CRA’s Brian Hanna announces $ 4.4 million in state funding for a state cannabis reference laboratory.
The Executive Director of the Cannabis Regulatory Agency announced on July 20, 2023, that the agency has secured funding for a state-run cannabis testing facility. Out of the $4.4 million dollars they will receive, $2.8 million will be for the startup capital expenditure.
Pursuant to state law, all cannabis sold at retail stores must pass safety compliance testing by one of the state’s 26 licensed laboratories. Other than third-party accreditation, there is not much guidance on how these labs scientifically operate. Due mostly to the federal prohibition of cannabis, their methods are not uniform, which generally leads to inconsistent results.
Currently, the CRA has to rely upon third-party testing to verify results which has caused problems. With their own laboratory, they will perform the secondary testing themselves. They will be able to independently test marijuana products for the purposes of their investigations. Further, they will seek to increase confidence in the testing industry by performing audits of the licensed safety compliance facilities.
In 2021 the CRA quarantined 64,000 pounds of marijuana, accusing the state’s largest safety compliance facility of falsely inflating THC percentages, thereby creating invalid or unreliable results. The CRA then filed formal complaints against Viridis Labs, headquartered in Bay City, alleging that they intentionally inflated the THC concentration, which would cause cultivators to use them as opposed to other labs. A state-run reference laboratory would assist the CRA with investigations, and complaints such as these, which rocked the industry at the time, would presumably be more valid.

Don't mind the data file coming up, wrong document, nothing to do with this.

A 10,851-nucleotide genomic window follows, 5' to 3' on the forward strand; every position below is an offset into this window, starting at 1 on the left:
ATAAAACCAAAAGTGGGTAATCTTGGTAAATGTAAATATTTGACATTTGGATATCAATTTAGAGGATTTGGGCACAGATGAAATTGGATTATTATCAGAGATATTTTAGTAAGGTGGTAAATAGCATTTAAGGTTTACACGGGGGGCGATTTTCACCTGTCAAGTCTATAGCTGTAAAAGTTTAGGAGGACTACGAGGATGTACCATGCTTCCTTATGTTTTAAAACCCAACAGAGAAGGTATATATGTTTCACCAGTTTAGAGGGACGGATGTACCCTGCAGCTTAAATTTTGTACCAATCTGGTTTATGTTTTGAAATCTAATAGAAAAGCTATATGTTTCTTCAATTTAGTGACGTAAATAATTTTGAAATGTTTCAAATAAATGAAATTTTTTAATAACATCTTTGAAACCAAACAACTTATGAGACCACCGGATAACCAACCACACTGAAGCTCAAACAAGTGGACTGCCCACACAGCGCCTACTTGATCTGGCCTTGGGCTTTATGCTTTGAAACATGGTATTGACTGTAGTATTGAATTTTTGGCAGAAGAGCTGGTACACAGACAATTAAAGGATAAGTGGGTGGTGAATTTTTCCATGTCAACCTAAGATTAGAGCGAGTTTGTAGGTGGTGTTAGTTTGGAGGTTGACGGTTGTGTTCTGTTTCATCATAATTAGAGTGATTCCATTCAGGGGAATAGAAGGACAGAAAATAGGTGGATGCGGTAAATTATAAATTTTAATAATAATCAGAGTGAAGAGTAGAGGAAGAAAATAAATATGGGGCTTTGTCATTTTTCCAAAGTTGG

They will also assist in industry standardization by developing and optimizing testing methods. Because cannabis has been federally illegal, there has been no federal testing or guidance about the testing methodology that exists in other industries. Without any guidance, individual states and labs can create their own methods, which can lead to different results. The CRA, along with the opportunity to work with other states, can come up with standardization of methods and reporting.
Not everyone is in support of the state having its own lab. Due to the lack of federal guidelines, many believe that the state could come up with methods and rules that are not scientifically valid. Should the CRA begin to create unreasonable rules under the name of “science,” it could cause disruption in the testing industry. Time will tell this story because the CRA’s reference lab is coming. Hanna projected that it would take a year to build, equip, staff, and validate the equipment. They have already begun the RFP process, and this is one of their top priorities.